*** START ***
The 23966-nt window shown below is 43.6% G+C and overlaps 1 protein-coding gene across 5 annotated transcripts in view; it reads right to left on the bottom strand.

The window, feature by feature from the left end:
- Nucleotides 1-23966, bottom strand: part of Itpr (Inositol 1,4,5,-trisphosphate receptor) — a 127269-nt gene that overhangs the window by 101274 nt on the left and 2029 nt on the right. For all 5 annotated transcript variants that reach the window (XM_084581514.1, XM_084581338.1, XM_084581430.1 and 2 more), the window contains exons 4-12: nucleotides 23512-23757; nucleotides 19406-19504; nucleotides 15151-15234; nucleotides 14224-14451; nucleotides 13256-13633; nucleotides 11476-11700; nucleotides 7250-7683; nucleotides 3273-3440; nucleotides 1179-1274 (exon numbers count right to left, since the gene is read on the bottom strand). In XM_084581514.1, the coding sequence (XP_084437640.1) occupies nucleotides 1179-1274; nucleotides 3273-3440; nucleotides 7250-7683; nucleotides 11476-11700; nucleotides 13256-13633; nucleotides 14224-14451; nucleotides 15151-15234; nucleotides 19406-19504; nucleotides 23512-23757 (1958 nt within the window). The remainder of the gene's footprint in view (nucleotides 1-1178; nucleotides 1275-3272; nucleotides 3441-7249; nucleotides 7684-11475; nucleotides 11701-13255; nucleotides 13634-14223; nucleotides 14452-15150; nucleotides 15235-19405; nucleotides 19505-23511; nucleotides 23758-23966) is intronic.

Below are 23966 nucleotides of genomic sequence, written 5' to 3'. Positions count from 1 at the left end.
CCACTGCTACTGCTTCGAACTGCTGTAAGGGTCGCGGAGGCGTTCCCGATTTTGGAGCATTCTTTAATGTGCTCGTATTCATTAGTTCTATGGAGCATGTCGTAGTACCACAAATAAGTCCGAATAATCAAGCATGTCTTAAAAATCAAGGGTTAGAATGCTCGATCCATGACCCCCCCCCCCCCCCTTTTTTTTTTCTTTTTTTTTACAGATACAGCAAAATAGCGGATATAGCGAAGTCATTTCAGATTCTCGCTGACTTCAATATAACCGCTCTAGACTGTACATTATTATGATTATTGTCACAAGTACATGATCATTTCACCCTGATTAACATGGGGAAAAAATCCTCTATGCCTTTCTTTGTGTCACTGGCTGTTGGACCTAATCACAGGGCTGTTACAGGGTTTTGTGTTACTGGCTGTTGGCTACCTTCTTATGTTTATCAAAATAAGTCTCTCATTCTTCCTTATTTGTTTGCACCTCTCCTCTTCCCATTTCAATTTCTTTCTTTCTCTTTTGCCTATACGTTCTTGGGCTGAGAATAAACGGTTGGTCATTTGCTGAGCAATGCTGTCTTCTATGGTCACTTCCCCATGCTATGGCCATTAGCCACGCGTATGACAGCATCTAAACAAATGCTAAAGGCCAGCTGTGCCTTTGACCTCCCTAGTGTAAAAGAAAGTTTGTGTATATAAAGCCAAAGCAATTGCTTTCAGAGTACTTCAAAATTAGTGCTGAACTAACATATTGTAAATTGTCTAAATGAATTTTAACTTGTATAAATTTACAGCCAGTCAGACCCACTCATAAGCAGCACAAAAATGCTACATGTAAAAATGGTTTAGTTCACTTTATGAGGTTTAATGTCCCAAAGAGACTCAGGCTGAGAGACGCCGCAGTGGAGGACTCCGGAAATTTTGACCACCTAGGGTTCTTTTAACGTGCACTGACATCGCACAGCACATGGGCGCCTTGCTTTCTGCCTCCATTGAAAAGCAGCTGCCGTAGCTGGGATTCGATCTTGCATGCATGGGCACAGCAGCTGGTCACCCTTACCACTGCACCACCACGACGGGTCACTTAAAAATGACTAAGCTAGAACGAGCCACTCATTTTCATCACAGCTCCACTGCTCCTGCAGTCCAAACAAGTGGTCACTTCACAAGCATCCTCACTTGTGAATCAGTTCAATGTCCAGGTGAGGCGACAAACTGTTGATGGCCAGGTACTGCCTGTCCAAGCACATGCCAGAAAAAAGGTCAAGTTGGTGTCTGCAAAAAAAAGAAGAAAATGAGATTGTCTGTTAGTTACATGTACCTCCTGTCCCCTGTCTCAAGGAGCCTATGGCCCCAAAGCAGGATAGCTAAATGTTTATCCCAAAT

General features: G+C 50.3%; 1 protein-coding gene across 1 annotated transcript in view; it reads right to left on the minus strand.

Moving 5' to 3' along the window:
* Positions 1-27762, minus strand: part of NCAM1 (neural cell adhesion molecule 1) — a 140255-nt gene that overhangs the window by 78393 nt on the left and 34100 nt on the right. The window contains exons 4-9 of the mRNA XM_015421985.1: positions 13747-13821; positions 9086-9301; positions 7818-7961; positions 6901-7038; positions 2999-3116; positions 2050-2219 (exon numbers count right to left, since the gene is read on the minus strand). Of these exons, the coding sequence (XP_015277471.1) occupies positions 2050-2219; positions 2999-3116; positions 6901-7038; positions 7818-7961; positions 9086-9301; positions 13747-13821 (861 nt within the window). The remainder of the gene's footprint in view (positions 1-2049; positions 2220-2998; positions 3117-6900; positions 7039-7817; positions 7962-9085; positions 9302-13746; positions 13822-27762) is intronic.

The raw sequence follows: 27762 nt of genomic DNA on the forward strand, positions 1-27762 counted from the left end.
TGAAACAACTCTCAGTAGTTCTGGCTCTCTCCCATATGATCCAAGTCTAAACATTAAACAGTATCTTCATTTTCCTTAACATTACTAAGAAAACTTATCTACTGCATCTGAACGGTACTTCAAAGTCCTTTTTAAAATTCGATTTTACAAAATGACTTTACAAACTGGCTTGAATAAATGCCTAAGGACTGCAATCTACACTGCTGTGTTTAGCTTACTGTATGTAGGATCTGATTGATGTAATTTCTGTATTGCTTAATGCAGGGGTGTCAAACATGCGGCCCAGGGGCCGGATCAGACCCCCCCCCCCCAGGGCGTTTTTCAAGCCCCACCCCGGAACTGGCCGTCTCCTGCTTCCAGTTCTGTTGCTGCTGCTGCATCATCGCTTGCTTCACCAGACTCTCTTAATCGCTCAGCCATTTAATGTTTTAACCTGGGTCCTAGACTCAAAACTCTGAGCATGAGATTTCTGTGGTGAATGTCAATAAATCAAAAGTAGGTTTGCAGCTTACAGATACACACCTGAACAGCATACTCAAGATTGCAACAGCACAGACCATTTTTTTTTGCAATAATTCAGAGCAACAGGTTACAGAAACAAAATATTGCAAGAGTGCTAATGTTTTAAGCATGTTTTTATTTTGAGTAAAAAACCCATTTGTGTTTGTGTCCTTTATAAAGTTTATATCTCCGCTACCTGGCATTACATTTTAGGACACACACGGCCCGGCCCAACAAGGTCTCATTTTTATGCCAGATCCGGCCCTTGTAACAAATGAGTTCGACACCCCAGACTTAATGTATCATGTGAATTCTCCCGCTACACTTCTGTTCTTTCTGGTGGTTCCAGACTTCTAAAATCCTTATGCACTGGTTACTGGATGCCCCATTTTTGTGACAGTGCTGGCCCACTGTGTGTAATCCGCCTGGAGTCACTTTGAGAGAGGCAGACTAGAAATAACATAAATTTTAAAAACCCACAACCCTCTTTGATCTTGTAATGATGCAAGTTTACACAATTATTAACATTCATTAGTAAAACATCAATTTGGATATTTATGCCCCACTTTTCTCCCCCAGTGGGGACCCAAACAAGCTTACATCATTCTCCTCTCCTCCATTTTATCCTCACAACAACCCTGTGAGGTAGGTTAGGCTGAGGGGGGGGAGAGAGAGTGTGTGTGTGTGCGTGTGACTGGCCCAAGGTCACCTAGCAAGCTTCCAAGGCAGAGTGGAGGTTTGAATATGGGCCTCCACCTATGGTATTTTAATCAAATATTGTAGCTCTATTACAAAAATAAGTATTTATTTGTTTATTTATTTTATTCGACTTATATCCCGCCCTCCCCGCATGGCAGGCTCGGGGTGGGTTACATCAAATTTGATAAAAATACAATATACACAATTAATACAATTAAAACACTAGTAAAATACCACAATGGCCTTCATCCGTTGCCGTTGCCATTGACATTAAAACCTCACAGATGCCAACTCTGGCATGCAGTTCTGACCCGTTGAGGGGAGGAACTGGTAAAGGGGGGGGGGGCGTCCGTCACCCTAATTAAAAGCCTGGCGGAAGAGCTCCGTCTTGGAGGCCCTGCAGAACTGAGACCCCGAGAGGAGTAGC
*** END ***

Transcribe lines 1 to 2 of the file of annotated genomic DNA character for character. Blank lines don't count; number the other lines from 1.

The 23966-nt window shown below is 43.6% G+C and overlaps 1 protein-coding gene across 5 annotated transcripts in view; it reads right to left on the bottom strand.

The window, feature by feature from the left end: